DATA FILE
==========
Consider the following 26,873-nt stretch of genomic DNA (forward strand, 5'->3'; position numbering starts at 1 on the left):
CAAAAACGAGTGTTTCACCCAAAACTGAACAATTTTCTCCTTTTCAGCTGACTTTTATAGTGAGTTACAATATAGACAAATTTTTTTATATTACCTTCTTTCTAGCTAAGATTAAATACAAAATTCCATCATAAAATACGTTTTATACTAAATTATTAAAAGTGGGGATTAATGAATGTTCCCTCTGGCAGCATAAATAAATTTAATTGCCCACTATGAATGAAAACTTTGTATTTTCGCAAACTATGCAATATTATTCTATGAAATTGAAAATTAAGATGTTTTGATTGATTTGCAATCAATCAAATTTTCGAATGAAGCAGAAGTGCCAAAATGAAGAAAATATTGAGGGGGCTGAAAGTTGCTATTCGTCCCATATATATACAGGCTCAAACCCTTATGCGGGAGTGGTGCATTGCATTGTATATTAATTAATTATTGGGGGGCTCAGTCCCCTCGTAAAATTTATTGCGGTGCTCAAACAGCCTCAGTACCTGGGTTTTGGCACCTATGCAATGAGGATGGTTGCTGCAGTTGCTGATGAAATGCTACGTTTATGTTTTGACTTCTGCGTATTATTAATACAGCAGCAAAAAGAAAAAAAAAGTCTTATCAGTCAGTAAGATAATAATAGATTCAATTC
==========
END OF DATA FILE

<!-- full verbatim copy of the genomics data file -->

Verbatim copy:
Consider the following 26,873-nt stretch of genomic DNA (forward strand, 5'->3'; position numbering starts at 1 on the left):
CAAAAACGAGTGTTTCACCCAAAACTGAACAATTTTCTCCTTTTCAGCTGACTTTTATAGTGAGTTACAATATAGACAAATTTTTTTATATTACCTTCTTTCTAGCTAAGATTAAATACAAAATTCCATCATAAAATACGTTTTATACTAAATTATTAAAAGTGGGGATTAATGAATGTTCCCTCTGGCAGCATAAATAAATTTAATTGCCCACTATGAATGAAAACTTTGTATTTTCGCAAACTATGCAATATTATTCTATGAAATTGAAAATTAAGATGTTTTGATTGATTTGCAATCAATCAAATTTTCGAATGAAGCAGAAGTGCCAAAATGAAGAAAATATTGAGGGGGCTGAAAGTTGCTATTCGTCCCATATATATACAGGCTCAAACCCTTATGCGGGAGTGGTGCATTGCATTGTATATTAATTAATTATTGGGGGGCTCAGTCCCCTCGTAAAATTTATTGCGGTGCTCAAACAGCCTCAGTACCTGGGTTTTGGCACCTATGCAATGAGGATGGTTGCTGCAGTTGCTGATGAAATGCTACGTTTATGTTTTGACTTCTGCGTATTATTAATACAGCAGCAAAAAGAAAAAAAAAGTCTTATCAGTCAGTAAGATAATAATAGATTCAATTC